The American Cancer Society is now saying that its previous guidelines on breast cancer screening are too aggressive. 

They are advising most women to begin mammograms later in life and to have them less frequently.

The new guidelines say most women should wait to start annual mammograms until they are 45, and suggesting women scale back to screening every other year at age 55.  They are also recommending foregoing breast exams performed by their doctor.

Until now, the American Cancer Society was urging women to get mammograms every year from age 40 and up.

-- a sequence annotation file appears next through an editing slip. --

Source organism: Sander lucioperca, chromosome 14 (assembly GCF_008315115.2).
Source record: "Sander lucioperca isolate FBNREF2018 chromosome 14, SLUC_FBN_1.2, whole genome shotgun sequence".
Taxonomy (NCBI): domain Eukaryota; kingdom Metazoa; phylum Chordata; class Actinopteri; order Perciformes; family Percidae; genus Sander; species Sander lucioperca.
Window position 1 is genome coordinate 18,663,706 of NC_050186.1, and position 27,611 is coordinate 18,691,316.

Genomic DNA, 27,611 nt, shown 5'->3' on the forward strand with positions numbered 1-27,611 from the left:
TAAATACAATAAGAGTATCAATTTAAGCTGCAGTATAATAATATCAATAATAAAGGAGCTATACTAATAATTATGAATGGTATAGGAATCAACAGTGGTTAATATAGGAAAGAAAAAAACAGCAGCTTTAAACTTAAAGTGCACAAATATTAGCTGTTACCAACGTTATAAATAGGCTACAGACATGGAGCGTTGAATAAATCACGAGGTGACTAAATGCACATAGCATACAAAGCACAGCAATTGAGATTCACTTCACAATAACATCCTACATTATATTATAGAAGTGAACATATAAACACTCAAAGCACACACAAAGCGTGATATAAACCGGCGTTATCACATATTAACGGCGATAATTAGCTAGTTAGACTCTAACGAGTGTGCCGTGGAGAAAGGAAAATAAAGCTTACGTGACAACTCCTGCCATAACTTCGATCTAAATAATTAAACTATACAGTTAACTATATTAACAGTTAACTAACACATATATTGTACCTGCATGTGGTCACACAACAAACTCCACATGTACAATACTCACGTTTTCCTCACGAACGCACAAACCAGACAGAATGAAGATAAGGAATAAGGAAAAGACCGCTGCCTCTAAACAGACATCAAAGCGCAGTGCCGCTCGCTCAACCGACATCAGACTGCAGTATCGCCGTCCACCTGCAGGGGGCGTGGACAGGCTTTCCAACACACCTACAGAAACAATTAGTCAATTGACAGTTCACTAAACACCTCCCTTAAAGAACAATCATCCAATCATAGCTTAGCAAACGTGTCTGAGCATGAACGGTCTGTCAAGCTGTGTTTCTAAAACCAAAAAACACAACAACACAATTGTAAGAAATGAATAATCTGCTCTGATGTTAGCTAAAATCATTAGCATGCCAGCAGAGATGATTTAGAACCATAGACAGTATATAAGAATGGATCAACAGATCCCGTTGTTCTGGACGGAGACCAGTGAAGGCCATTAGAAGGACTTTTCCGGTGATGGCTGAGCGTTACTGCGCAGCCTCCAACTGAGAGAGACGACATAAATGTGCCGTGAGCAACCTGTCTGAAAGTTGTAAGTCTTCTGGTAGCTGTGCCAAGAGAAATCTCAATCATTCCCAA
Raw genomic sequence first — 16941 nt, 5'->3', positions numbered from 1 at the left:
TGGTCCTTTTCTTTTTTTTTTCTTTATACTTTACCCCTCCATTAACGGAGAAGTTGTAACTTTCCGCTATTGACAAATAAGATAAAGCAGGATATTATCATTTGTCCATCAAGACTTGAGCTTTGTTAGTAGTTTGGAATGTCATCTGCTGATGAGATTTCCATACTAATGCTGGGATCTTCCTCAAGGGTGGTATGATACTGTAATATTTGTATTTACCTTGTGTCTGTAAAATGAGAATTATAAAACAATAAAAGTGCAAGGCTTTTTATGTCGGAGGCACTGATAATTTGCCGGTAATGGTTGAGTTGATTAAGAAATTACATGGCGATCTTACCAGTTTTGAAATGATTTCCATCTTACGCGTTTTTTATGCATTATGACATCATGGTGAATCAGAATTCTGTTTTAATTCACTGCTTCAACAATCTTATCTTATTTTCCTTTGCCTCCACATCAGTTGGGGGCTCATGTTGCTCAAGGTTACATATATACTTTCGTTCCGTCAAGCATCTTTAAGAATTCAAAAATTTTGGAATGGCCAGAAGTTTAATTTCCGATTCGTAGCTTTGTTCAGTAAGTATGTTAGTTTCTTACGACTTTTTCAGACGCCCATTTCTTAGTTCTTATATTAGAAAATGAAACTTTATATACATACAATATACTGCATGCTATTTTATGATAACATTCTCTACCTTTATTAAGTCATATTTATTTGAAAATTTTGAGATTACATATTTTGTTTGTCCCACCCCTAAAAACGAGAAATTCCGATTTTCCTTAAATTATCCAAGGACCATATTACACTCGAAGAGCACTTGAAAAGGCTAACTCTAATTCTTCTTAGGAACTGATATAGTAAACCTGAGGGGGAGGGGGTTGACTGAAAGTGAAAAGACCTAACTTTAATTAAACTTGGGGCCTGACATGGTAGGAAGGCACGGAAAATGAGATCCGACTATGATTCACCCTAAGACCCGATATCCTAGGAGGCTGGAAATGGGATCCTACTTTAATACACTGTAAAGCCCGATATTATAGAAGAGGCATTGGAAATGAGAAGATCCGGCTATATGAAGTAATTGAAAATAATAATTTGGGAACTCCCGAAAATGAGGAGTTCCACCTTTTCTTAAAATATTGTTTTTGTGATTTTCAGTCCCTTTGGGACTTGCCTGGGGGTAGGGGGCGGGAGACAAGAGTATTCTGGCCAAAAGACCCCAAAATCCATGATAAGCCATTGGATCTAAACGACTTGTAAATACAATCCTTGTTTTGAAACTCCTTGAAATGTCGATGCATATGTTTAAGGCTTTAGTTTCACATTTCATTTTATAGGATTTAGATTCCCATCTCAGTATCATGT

It turns out that some cancers detected by mammograms would never have posed a threat to a woman’s health or life. Others are so slow-growing that even if they’re not detected until they cause symptoms, they are treatable. Still others are so aggressive that even catching them “early” is too late. In these situations, mammograms therefore have little effect on whether a woman will die of breast cancer.

As a result, about “85 percent of women in their 40s and 50s who die of breast cancer would have died regardless of mammography,” Drs. Nancy Keating and Lydia Pace of Brigham and Women’s Hospital wrote in a JAMA editorial.